Let me start by saying I dislike plastic fly boxes. They’re ugly. They’re garish. They have no souls. They’re not things of beauty that will be admired and prized as heirlooms or collectables like Wheatleys.
But, they’re not supposed to be. They’re creatures of utter utility whose only purpose in life is to store and organize flies well. They don’t put on any false airs of being “art”. And mostly, they do their job well.
My favorite boxes are either wood or metal. I have several Wheatleys and a few handmade wooden boxes that I treasure. To me, they’re true works of art–physical representations of the tradition and history of our sport.
But sometimes, you just need a garbage bag rather than a Gucci suitcase and that’s where plastic boxes come in.
They’re inexpensive, durable, have high capacities, and many float and/or are waterproof. They’re the pinnacle of mundane practicality.
At the Denver Fly Fishing Show last week, there was a sea of homogenous plastic fly boxes–each as boring and uninspired as the next. And most had the now popular slotted foam inserts. While I admit this method of securing flies works well, it’s ugly to me. In my mind, it’s a mortal sin to put a foam insert into something like a beautifully handmade wooden box. It betrays the natural beauty of the wood and its craftsmanship. But, it’s acceptable for plastic boxes since there is no pretense of art to betray.
As I walked past the endless rows and racks of one fly box after another that all looked the same, Pete Seeger’s Little Boxes played in the back of my mind.
But for whatever reason, the Fulling Mill Pocket Fly Box caught my attention.
Size: 20mm x 84mm x 119mm (0.79″ x 3.31″ x 4.69″)
Weight: 60 grams (2.12 oz.)
Capacity: 122 flies
In general, I like smaller boxes. I’d rather have more small boxes than fewer big ones because it allows me to more easily customize my fly selection for a specific situation. For example, there’s no need to carry hoppers in January, so the terrestrial box stays home.
Anyway, I liked this box mostly because of the size. It’s big enough to hold a substantial amount of flies, yet small and thin enough to fit in a shirt pocket.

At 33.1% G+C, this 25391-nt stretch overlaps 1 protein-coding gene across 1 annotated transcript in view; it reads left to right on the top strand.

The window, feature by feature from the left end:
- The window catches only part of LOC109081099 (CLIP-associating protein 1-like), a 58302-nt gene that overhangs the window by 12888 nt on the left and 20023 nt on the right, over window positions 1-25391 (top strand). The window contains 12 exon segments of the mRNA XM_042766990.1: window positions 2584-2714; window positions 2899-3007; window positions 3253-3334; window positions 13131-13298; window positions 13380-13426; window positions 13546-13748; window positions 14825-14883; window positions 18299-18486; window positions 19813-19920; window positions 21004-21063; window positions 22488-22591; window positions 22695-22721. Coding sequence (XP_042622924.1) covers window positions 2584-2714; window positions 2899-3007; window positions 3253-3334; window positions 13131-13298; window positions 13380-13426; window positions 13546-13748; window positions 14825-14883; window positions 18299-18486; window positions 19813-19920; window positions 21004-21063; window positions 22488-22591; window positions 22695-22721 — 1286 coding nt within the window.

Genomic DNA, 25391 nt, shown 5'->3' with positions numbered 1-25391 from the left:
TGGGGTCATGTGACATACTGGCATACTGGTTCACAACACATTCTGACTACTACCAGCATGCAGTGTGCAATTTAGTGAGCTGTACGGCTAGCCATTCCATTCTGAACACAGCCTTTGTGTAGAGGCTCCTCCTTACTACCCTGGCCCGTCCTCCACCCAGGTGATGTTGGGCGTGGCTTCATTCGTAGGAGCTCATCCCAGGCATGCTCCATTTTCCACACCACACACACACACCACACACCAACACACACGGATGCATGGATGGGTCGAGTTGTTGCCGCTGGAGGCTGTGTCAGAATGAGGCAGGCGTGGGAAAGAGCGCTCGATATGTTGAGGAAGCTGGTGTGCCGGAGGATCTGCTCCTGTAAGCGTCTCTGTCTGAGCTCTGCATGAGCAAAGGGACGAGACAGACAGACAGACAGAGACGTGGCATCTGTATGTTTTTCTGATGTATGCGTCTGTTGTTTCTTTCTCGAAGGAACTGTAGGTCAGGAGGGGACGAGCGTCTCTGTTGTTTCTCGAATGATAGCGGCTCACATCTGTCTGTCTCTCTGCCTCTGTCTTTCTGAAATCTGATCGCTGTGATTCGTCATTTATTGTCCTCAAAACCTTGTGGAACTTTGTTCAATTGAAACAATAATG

I’ve seen similar boxes but they’re usually poorly made with cheap materials. Upon inspection, this one felt really solid and well made.
The first thing I do when examining a new fly box it to look at the hinge. If any part of a fly box is likely to fail, it’s the hinge. The one on the Fulling Mill box is very sturdy indeed and features a metal pin.
The closure is magnetic with 4 (rare earth?) magnets that are strong enough to keep the lid secure while still being easy to open. In fact, I really like how much smoother it is to open than a snap-closure box.
The foam is your typical 4mm slotted insert that most people will be familiar with.
According tot he manufacturer, this box will hold 122 flies. But since our tenkara flies tend to be a little on the larger side, I’d say it would probably hold more like100 flies. At any rate, it’s a tenkara-friendly box and to me, the slits are the perfect size my #12 kebari (though it will easily hold larger or smaller flies).
Plus, there is enough clearance between the foam and the lid so that the hackle on your kebari won’t get crushed.
I should mention that I also like the clear frosted lid which allows you to see the contents without opening the box and unnecessarily risking loss from wind or a drop.
Ergonomically, the box just feels good in the hand and has smooth rounded edges that won’t snag on pockets.
Overall, the Fulling Mill Pocket Fly Box is great box–even if it is PLASTIC. Learn more on the Fulling Mill Website.